• It has a proper dual receive functionality so I can listen to multiple channels at the same time.  A big plus because I like listening to the truckers when out on the highways to be alerted of any issues ahead. 
  • It has the ability to use APRS while still setup to talk on the other half of the radio. 


I ordered the radio, antenna, and coaxial cable from GPS Central and had it delivered within a few days. They seem to be the go-to source for radios in Western Canada.

Install 


I think the majority of Jeep owners who have a radio with a remote head tend to mount the radio body under the front seats.  There are lots of great resources online for this type of install including youtube videos such as the one by Trailrecon. I had a couple problems with this strategy for an install on my own Jeep.

     1. The first issue is that I already have Bestop secure storage drawers under both of my seats.

     2. The second issue was that I didn't want to add any vulnerability, should I be pushing the Jeep to the limits for which it was designed. eg. having water ingress through the doors when fording water. Not to mention the notorious roof leaking, which so far I have been able to avoid with frequent cleaning of the seals and careful freedom panel installation.

Another friend with a Jeep had told me years ago about his radio install under the dash on the drivers side.  I know he had a writeup somewhere online but for the life of me could not find it, or any other instructional write up.  After taking a peek under the dash I understood the concept and knew I could figure it out.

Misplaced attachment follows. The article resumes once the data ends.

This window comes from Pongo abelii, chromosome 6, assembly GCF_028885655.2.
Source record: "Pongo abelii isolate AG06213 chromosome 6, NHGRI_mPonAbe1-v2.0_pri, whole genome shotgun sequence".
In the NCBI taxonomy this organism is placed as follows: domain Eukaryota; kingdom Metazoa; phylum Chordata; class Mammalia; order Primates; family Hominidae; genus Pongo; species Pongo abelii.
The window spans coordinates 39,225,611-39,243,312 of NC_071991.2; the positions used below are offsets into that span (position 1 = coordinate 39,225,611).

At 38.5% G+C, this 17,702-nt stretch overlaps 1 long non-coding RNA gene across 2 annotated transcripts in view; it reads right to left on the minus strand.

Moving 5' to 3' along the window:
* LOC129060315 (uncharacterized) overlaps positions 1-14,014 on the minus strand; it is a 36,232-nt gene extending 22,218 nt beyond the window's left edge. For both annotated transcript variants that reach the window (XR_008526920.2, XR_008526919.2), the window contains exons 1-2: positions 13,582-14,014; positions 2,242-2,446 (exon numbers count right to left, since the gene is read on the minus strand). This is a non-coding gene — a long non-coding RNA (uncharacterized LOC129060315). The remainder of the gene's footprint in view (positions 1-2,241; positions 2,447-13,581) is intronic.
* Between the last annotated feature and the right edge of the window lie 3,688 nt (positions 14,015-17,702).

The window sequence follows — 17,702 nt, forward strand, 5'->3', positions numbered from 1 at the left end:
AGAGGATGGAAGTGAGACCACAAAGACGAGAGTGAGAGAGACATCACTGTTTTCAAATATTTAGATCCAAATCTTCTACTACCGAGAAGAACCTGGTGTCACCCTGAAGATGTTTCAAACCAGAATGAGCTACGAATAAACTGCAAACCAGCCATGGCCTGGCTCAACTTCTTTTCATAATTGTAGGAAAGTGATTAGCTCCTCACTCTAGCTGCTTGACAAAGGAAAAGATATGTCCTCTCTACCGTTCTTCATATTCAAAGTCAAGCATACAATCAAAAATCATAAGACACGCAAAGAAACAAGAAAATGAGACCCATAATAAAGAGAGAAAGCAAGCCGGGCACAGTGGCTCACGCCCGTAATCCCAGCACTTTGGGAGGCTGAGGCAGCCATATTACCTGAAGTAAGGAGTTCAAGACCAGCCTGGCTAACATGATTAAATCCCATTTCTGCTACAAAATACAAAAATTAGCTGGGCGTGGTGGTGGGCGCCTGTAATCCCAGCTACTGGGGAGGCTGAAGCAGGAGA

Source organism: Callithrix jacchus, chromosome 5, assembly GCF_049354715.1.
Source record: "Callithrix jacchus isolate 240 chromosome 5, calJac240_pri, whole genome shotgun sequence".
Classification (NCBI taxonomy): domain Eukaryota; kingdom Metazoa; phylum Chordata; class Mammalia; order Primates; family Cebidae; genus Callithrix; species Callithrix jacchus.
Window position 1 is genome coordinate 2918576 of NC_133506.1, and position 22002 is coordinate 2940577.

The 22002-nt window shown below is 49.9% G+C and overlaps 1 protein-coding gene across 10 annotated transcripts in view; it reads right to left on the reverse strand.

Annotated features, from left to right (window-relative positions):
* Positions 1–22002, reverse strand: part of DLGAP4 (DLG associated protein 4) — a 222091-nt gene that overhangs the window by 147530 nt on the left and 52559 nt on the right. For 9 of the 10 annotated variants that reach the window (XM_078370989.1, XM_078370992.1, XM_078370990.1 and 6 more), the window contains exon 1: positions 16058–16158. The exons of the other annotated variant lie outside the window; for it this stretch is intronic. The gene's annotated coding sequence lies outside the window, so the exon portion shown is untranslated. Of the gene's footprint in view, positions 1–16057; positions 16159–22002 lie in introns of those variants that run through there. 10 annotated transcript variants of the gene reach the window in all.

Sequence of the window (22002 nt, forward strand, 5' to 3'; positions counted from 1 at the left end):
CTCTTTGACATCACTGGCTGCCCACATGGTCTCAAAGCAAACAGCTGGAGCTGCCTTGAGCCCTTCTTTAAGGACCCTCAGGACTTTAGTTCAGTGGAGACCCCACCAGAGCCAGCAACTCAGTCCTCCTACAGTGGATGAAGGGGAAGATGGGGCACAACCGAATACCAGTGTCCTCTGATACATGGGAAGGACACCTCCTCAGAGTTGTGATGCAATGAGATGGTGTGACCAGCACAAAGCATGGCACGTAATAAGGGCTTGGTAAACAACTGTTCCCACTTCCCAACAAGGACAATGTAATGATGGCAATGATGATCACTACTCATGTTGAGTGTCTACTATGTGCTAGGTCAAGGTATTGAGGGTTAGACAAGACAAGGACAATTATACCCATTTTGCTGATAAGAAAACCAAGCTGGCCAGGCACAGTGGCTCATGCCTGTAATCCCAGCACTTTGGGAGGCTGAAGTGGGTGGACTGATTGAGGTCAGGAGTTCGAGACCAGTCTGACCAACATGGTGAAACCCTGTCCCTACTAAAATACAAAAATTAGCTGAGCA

The radio will end up mounting on the same tray as the factory amplifier. To start I pulled off the kick panels exposing the tray and amplifier.

Next I disconnected the factory amplifier (I assume thats what this is anyways) and pulled out the bolt at the front.  The tray and amplifier lifts up then then pulls out as one nice unit.








Next up was trying to figure out what orientation to mount the radio in.  Originally I wanted it facing toward the driver for easy access to the USB port and micro SD slot by simply pulling off the lower panel.  I tried drilling several sets of holes in order to find a suitable position but was not successful. I ended up mounting it sideways with the front of the radio facing the center tunnel of the Jeep. I can still access the SD slot and USB should it be needed but its a little more tricky and I need to lay on the floor to do it. (Thinking about it now as I write this I may have been able to get away with the radio facing towards the driver if I had spaced off the radio mount from the tray.  Something to explore in the future perhaps...)